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Mark Dunkerley

The Brewer



"So that, in a very long-winded nutshell, is what Oasis Center does," Mark Dunkerley says in summation. Dunkerley has just spent the last 10 minutes trying to explain succinctly what the Youth Opportunity Center, the multipurpose, sprawling youth-outreach program on Charlotte Avenue, is all about. And while there might be a phrase-length summation ready for insertion into brochures and paperwork — probably something along the lines of "providing services for at-risk youth," though that hardly skims the surface — Dunkerley's enthusiasm for the subject and the program's broad scope derail any hope of a quick or easy answer.

The Nashville native and Vanderbilt graduate works in marketing for the Oasis Center, but comes across more as a super-fan of the programs housed within it. His eyes light up when he talks about the center's partnerships and programs the way some people's eyes light up when they meet their favorite movie star, whether the subject is Halcyon Bike Shop's efforts to teach kids to repair bicycles, or all the top-tier schools that have accepted students from their college-prep program. Before he was in the YOC's employ, he was just a fan of their outreach — so much so that he decided to split the profits of his Jubilee Beer craft-brewing start-up with the organization and plaster their mission all over his packaging, website and promo materials.

Did we mention the beer? It's one thing to be a really cool person doing really cool work with a really cool organization, but when you bring a crisp, smooth Nut Brown Ale into the picture, you're gonna get bumped straight to the top of our "cool" list.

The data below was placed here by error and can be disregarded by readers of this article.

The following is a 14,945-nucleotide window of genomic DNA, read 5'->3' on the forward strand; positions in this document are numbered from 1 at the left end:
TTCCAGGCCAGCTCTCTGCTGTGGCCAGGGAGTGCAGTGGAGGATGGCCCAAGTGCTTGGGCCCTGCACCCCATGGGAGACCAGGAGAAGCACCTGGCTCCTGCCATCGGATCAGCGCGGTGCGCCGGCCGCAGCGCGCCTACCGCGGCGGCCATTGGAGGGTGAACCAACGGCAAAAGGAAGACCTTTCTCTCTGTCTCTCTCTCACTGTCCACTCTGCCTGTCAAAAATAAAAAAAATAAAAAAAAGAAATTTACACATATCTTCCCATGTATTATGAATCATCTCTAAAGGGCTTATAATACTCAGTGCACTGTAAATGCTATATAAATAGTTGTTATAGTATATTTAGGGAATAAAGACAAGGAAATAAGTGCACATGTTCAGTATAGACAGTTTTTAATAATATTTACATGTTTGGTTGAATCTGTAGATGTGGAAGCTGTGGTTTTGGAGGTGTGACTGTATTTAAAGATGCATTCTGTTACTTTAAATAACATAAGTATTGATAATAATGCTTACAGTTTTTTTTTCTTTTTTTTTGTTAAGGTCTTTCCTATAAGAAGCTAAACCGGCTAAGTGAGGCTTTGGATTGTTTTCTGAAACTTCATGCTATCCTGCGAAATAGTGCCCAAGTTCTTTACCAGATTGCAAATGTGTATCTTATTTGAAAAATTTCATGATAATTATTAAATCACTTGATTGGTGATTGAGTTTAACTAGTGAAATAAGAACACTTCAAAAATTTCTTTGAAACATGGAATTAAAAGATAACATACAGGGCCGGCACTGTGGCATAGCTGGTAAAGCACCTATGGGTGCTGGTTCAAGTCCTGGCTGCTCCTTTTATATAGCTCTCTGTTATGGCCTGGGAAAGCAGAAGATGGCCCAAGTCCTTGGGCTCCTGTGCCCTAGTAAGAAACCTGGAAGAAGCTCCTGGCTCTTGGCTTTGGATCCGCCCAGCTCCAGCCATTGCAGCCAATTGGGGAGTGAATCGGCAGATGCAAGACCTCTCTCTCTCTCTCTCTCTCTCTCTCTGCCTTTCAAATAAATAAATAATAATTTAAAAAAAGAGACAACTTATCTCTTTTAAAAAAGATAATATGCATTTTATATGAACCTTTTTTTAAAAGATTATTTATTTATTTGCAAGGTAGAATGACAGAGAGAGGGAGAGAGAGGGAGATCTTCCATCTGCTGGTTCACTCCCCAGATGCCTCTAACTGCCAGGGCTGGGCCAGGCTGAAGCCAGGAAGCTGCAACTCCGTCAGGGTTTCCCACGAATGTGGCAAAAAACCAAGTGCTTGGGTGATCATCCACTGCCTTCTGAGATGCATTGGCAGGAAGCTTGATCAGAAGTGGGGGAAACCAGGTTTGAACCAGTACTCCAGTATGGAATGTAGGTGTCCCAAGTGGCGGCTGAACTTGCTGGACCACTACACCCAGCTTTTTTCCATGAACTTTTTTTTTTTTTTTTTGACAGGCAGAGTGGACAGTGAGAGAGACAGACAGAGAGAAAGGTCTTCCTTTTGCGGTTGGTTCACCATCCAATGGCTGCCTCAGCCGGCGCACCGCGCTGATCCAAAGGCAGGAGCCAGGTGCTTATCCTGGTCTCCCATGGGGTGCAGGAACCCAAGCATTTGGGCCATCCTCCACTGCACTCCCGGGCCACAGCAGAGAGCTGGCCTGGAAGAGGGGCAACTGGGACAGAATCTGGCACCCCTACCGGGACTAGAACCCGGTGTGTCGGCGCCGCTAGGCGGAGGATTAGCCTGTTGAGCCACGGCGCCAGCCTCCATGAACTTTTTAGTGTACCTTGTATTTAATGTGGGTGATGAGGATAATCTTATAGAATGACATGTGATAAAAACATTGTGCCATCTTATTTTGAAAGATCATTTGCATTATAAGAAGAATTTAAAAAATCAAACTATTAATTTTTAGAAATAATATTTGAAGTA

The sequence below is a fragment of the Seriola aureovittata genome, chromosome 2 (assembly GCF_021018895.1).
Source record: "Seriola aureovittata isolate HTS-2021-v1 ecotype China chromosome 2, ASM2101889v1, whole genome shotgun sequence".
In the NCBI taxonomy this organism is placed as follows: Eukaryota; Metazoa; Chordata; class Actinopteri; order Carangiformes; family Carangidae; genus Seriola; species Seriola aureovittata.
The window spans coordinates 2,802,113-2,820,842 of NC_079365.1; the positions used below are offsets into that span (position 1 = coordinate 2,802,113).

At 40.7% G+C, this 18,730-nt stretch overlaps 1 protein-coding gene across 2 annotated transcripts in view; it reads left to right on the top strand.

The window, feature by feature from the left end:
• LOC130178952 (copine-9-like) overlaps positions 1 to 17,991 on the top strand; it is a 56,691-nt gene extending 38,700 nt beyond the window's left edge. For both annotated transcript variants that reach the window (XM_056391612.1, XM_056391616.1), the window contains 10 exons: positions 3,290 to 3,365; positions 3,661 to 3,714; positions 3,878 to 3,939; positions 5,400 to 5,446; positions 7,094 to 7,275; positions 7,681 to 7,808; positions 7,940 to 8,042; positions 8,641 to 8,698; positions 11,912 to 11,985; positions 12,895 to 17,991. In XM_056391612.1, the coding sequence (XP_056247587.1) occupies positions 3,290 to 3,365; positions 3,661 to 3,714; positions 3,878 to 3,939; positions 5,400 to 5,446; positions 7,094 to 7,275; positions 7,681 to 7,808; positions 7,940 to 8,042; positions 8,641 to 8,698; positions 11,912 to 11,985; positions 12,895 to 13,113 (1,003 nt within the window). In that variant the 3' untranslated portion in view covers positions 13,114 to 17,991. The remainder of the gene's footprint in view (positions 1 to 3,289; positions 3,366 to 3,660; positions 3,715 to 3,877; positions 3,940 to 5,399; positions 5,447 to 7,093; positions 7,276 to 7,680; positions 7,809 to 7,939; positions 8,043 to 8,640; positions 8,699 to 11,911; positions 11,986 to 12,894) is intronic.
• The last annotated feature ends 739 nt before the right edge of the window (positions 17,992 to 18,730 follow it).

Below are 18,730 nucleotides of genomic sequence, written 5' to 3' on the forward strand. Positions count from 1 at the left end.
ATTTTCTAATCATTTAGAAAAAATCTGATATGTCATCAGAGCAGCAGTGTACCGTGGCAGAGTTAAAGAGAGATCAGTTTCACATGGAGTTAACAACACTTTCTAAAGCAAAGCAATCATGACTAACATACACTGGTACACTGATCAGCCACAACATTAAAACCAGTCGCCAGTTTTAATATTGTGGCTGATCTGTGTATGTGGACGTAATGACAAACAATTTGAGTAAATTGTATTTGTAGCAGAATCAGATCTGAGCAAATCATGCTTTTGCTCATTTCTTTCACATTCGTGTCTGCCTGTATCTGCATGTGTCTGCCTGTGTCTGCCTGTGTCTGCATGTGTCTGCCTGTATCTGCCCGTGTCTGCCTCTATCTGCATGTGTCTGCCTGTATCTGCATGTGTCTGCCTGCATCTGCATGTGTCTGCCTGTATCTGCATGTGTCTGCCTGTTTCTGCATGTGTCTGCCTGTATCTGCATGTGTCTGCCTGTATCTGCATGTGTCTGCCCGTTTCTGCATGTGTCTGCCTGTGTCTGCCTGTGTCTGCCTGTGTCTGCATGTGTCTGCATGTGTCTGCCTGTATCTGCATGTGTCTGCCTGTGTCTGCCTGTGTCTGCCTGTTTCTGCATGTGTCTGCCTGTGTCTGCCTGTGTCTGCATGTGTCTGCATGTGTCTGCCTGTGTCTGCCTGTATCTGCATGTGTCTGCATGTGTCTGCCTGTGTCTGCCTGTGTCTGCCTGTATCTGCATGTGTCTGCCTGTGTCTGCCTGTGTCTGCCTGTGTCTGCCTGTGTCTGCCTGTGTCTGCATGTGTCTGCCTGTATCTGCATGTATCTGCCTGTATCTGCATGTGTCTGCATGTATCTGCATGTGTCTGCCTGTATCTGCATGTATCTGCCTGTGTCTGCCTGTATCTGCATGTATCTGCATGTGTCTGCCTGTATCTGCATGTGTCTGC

Brewed by the folks at Bluegrass Brewing Co. (who make some mean suds and have loads of local ties) and available at bars, restaurants and retail locations all over the Midstate, Jubilee is one tasty brew, not to mention a great way of introducing people to a noble cause they might otherwise have missed. To hear Dunkerley tell it, the beer is means to an end, a clever way to bring people to his greater mission.

"Really, what better way to tell people about it than over a beer?" he says. We definitely can't argue with that logic, especially as we sip on our Jubilee and listen to Dunkerley explain the myriad ways the Oasis Center helps kids without being condescending single-minded service providers, or how the center's comprehensive, holistic approach to helping teens in trouble has produced some incredible results. Philanthropy by way of fermented grains is definitely the way to go.

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